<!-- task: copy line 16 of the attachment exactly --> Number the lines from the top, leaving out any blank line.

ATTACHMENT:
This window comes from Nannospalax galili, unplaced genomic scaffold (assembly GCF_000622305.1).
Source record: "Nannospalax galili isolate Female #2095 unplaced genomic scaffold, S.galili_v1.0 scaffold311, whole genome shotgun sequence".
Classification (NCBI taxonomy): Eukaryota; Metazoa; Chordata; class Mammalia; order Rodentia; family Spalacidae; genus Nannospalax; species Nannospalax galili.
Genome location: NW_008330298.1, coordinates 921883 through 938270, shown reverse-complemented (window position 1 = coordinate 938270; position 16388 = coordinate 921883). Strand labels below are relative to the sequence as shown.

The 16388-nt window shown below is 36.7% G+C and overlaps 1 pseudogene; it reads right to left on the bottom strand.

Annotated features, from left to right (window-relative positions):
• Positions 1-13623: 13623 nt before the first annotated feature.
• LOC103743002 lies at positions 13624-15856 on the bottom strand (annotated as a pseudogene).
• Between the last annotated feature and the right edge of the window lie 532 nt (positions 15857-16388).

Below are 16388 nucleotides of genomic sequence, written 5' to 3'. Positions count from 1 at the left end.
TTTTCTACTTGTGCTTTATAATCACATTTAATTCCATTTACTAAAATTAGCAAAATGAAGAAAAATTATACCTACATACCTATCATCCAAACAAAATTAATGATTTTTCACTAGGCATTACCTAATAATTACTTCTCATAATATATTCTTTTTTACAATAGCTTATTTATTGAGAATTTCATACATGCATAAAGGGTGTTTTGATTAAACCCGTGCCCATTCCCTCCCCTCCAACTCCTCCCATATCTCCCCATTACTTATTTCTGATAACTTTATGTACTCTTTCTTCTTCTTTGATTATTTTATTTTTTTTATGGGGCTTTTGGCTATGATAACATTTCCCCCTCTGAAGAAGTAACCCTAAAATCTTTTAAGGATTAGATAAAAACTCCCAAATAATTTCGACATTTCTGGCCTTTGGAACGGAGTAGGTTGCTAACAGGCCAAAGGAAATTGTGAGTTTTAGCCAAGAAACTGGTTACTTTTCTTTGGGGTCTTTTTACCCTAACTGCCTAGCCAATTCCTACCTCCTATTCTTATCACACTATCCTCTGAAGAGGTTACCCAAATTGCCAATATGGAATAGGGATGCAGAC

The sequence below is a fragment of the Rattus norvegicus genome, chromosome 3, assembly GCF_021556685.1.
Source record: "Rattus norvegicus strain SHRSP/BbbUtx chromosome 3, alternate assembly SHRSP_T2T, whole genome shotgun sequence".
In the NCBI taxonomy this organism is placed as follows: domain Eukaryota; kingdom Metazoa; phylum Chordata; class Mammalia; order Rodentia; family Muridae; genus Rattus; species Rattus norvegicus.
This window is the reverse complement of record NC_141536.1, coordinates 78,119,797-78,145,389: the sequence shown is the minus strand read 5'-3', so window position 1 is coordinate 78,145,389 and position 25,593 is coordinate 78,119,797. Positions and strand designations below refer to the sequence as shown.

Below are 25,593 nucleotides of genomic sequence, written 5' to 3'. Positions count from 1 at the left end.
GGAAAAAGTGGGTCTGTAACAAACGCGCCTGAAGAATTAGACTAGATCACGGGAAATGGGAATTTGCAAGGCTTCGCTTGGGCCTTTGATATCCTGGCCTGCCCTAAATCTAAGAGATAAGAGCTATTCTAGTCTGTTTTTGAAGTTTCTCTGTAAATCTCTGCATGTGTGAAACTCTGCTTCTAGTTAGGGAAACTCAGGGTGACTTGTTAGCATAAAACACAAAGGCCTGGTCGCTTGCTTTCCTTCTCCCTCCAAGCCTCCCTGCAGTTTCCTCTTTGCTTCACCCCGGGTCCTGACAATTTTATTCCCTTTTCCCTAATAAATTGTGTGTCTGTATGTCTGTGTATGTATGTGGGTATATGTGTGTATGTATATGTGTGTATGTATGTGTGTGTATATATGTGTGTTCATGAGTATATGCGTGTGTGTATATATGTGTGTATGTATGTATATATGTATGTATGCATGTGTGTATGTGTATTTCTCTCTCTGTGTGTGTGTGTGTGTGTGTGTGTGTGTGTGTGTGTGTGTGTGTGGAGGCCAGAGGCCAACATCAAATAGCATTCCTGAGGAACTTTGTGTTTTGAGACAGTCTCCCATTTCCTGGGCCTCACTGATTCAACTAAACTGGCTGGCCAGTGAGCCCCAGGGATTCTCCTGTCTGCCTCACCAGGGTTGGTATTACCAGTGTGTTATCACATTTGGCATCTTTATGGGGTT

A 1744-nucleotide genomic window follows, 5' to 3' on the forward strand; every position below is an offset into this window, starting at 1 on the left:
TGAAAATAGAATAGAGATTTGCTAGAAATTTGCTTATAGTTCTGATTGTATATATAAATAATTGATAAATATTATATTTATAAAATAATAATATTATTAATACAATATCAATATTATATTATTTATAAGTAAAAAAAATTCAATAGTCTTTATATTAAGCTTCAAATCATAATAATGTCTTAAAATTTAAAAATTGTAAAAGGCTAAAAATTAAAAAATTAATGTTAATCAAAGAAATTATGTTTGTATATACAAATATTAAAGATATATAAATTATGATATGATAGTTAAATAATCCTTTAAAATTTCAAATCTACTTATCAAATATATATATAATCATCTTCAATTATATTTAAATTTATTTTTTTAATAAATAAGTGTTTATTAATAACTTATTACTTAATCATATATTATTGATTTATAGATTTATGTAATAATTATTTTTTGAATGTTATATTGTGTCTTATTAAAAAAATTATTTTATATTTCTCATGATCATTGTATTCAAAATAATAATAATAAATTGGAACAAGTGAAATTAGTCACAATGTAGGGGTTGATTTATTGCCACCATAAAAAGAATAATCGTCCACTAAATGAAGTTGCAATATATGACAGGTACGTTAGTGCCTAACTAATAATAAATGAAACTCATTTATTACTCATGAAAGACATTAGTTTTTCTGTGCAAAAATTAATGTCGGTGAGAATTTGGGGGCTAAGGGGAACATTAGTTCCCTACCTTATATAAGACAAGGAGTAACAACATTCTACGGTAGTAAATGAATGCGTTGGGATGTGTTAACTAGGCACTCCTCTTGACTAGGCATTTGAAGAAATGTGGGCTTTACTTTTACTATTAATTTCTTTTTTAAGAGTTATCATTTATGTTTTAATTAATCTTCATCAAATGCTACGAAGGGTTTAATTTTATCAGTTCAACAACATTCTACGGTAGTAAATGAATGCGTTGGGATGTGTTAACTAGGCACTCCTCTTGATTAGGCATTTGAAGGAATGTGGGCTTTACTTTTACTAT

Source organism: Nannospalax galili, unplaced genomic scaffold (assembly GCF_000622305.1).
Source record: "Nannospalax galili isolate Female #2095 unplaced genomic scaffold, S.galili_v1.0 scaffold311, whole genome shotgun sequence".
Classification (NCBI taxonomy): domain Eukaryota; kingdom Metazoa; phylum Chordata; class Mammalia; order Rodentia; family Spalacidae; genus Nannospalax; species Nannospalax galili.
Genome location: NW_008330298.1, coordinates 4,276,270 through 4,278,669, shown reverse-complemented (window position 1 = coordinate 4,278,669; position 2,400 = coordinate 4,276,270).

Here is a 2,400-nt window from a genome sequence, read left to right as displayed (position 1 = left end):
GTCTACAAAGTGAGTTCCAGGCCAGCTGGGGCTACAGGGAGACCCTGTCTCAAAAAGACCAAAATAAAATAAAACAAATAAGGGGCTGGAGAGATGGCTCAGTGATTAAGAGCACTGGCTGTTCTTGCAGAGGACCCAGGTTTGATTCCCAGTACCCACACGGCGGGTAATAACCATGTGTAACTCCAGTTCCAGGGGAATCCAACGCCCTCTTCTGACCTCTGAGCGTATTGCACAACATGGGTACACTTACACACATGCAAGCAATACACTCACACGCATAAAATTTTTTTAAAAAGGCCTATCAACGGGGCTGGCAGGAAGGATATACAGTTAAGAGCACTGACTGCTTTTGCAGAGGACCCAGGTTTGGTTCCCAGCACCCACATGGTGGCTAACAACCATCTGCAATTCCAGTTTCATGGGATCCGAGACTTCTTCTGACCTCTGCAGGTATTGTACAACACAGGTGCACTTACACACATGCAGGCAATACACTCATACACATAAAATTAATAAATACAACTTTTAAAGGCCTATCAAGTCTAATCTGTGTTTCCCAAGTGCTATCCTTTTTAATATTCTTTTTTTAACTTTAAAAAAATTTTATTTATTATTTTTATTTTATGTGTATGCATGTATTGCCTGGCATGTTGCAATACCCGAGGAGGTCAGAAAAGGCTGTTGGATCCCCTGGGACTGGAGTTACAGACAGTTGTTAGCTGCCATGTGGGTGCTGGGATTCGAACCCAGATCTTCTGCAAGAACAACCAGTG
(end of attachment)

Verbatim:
Below are 25,593 nucleotides of genomic sequence, written 5' to 3'. Positions count from 1 at the left end.